If recognized very early after birth, external ear molding devices (e.g., Earwell) can correct the misshapen ear as the young ear cartilage is very flexible and moldable. But once one passes six to weeks after birth the ear loses its responsive to external molding forces and surgery becomes the only treatment option.

Case Study: This 12 year-old male had misshapen ears that he disliked. The upper outer helical rim was bent over or folded in. This created a pointed shape to his upper ears. He had been given the diagnosis of Stahls’ ear although it was not a classic presentation of it.

Under a general anesthesia an incision was made on the back surface of the ears. This allowed the helical rim skin to be dissected off the cartilage and expose the upper ear cartilage shape over the deformed area. Radial cuts were made in the cartilage to allow it to unfurl and create a more defined outer helical rim. To support this new shape a cartilage graft from a small piece of rib #9 was used by suturing it on the inside of the newly formed helical rim. On the right ear  a small wedge of cartilage and skin was removed to bring down the height of the helix.The skin was then pulled back over the reconstruction and closed with dissolvable sutures.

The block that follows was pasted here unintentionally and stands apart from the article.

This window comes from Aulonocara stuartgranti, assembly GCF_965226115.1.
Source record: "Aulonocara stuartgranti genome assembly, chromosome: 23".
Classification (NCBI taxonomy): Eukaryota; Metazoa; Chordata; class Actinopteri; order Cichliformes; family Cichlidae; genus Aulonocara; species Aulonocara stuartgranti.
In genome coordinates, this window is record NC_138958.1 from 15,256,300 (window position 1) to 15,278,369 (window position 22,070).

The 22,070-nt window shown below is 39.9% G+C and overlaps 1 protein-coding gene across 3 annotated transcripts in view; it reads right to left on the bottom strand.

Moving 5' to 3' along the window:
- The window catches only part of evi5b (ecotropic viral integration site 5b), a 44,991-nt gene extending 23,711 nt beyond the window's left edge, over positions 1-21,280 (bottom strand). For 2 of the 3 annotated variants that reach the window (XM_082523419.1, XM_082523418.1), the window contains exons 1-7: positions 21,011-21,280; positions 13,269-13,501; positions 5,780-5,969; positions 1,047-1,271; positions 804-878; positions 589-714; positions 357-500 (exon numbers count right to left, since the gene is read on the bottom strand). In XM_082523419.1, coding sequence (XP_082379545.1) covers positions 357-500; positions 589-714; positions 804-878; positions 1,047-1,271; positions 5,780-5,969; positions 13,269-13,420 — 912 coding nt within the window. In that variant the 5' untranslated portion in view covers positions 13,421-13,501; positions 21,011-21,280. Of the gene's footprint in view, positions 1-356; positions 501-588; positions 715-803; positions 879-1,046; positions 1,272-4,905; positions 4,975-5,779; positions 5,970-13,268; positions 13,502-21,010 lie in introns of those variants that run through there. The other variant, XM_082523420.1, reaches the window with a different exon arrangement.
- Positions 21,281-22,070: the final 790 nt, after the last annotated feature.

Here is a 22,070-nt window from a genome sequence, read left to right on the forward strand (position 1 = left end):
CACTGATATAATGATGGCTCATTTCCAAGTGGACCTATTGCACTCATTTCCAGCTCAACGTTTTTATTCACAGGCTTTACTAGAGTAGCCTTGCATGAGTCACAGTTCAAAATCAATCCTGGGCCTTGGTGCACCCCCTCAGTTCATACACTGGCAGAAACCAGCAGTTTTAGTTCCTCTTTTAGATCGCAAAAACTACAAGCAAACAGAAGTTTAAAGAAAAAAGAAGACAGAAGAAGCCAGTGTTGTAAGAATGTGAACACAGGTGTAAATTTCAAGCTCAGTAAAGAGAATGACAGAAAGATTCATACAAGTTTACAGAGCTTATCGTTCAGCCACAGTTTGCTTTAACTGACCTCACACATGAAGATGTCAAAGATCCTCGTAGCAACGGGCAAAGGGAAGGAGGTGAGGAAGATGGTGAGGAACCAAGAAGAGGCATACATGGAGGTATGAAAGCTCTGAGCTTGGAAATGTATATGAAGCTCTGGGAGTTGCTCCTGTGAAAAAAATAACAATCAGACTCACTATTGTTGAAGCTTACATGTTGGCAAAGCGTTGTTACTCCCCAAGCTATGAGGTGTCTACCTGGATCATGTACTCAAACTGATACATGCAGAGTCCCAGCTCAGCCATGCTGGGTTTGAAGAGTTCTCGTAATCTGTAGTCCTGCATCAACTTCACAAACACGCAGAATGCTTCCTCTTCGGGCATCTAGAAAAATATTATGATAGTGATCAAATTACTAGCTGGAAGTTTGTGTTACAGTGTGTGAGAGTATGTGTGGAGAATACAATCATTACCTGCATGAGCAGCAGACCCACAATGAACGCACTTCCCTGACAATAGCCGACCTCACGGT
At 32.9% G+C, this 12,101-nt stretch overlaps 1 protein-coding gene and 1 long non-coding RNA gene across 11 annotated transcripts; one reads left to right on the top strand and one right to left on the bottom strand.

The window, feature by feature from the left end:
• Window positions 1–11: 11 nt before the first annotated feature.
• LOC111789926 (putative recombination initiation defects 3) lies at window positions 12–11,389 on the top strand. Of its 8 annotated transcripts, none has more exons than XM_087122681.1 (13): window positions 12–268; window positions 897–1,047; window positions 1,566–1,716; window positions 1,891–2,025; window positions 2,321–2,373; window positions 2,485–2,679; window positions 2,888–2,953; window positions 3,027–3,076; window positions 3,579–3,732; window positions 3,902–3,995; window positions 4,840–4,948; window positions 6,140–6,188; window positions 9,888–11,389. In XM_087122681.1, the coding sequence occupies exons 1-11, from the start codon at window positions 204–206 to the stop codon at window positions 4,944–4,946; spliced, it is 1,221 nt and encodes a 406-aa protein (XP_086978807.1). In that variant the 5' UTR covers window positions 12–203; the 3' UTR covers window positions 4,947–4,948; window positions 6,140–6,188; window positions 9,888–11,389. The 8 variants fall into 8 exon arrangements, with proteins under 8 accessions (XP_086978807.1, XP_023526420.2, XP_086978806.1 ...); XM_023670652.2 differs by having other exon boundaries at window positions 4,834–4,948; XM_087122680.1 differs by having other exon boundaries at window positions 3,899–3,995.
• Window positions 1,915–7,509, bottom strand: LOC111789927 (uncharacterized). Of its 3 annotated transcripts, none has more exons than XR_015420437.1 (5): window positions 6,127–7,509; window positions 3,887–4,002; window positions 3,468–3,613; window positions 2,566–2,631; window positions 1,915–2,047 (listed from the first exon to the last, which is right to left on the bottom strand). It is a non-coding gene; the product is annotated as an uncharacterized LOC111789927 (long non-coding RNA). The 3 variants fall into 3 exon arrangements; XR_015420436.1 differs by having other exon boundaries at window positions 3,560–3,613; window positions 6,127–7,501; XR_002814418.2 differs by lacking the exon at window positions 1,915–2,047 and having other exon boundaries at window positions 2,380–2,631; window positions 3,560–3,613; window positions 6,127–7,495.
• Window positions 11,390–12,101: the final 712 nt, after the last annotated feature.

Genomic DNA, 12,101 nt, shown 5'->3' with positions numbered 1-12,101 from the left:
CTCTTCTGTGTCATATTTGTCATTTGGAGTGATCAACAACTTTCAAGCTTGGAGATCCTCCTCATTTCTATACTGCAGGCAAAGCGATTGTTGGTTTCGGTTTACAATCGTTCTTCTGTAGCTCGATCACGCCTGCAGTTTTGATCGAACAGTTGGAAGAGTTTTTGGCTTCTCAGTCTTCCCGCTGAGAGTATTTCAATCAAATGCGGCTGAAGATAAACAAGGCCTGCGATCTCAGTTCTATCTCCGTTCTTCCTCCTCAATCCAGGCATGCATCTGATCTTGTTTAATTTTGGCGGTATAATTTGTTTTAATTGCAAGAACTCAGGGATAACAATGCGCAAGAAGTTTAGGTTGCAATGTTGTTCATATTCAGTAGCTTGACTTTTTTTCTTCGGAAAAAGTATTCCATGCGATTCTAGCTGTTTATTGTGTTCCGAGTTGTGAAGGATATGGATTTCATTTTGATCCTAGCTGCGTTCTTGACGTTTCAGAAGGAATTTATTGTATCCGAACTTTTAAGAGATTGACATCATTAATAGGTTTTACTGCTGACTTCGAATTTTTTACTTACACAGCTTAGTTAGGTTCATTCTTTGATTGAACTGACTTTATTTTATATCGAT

His immediate intraoperative result showed improvement in the shape of ear through recreation of a more defined outer helical rim. While many techniques for Stahl’s ear correction have been described they all rely on innate cartilage reshaping alone. Add a small cartilage graft can help support these cartilage reshaping efforts.


  1. Stahl’s ear is a congenital deformity marked by an abnormal fold in the upper ear which makes it pointy.
  2. Reconstruction they deformed upper ear requires cartilage reshaping which often requires the use of a cartilage graft for support.
  3. A small piece of rib #9 can be used for a strong and curved cartilage graft.

Dr. Barry Eppley

Indianapolis, Indiana

Case Study – Facelift with Jaw Angle Implants

Sunday, April 16th, 2017


Background: The facelift is a well known surgical rejuvenative procedure that primarily creates a smoother jawline and a more defined cervicomental angle. For some facelift patients the addition of a chin implant, if their chin is short, helps improve the jawline by adding increased projection at its anterior edge. This is why many facelifts particularly in women also include a chin augmentation.

While chin augmentation provides an aesthetic benefit to the front end of the jaw during a facelift, the rest of the jawline remains neglected. Some aging patients have weak or high jaw angles. Pulling the facial skin back up and over a weak posterior jaw angle fails to make it more defined. It often only gives it a sweeped look from the skin pull.